The more channels you have for customers to do business with you – the more opportunity there is for everyone involved. But more channels also create the risk of not fully understanding your customers from every angle, or having plenty of customer data but no valuable decision-making knowledge.

Mike Blanchard, Head of Customer Intelligence Solutions, SAS UK & Ireland.


The key is stock visibility

The key facilitator is having one accurate view of stock. If a retailer is aware of exactly which stock is where, they can then target, personalise and promote messages to customers in any given location with a relevant offer. Window displays will focus on items in stock, digital displays in conjunction with iBeacons (or any other customer verification device) could promote items that match your purchase spend. We will see a continued acceleration of services and initiatives, and ultimately some consolidation as the winning retailers rise.

Eric Fergusson, Head of Retail Services, eCommera


This covers everything including communication

As businesses look to adopt an omni-channel communication strategy, they will ultimately be able to interact with customers more consistently, regardless of whether they choose to communicate via post, email, social media, or anything else in-between.

Phil Hutchison, Marketing Manager at mailing solution specialist Neopost


Finally, that much hyped day has arrived

People in the digital marketing industry have been calling every year ‘the year of mobile’ for quite some time, but I finally agree that it has arrived. With more than half of all web traffic now being on a mobile device, you cannot afford to ignore it as a web publisher. As a result, any marketing strategy must become an omni-channel strategy, capturing those people now using multiple devices to engage with brands.

Joe Friedlein, Managing Director and Founder of Browser Media


The real challenge will be delivery

In my experience the most challenging part of omni-channel is operational logistics and business processes that require significant realignment and coordination of lots of departments and team members. Often the whole organisation needs to be restructured to properly support omni-channel, which means that actually, not many organisations are really doing omni properly yet.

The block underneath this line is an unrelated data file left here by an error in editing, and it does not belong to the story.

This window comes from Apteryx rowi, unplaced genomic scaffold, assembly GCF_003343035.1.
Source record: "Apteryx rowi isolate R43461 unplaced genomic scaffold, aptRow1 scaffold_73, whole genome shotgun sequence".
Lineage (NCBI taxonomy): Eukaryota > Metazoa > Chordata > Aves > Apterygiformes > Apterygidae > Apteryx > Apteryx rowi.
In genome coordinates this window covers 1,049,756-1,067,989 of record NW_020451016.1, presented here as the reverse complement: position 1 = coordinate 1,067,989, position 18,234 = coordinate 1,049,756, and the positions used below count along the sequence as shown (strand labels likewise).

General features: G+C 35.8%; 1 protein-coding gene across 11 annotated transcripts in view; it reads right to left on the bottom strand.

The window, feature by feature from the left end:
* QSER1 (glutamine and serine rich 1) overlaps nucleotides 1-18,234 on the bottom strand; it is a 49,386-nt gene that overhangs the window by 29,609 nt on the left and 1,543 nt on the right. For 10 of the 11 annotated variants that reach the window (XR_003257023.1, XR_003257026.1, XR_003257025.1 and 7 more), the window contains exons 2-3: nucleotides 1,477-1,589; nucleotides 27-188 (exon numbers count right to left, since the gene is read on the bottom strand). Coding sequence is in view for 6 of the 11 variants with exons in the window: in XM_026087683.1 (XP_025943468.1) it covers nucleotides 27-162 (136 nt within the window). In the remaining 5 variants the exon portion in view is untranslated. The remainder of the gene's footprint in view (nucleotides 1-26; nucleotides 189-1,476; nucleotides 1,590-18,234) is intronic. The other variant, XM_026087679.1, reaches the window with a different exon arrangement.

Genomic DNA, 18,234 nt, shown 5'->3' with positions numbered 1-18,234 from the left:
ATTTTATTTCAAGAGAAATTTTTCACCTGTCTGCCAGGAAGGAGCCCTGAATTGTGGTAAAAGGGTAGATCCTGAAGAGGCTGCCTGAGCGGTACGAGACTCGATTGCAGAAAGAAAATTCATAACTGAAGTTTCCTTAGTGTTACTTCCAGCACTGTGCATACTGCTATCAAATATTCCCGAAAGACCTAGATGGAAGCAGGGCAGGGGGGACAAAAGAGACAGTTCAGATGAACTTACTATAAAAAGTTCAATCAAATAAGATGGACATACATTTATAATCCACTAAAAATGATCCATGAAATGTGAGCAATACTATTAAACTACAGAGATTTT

[People will be surprised] how difficult it is going to be to actually get the omni-channel experience right, because at the minute, what many will describe as being omni-channel is a long way from being the finished article. That said I think when retailers and brands do get it right, the experience for the customer will be so overwhelmingly positive, that the impact on the business will be greater than their best predictions.

Ilya Vinogradsky, CTO at Astound Commerce


And the next big disrupter for omi…

Social customer engagement. Businesses are already engaging with customers via their mobile sites or apps, and even SMS. But now many of them are reaching out to customers via social media. That's the upcoming venue where consumers go to research products or to find answers to issues; their first place to turn is not the brand anymore, but the opinions of others, so brands need to be there to offer help where it counts. Adding the social element to omni-channel engagement makes for a more complete picture of the customer journey, and businesses need to understand the value of that.

George Skaff, CMO, TouchCommerce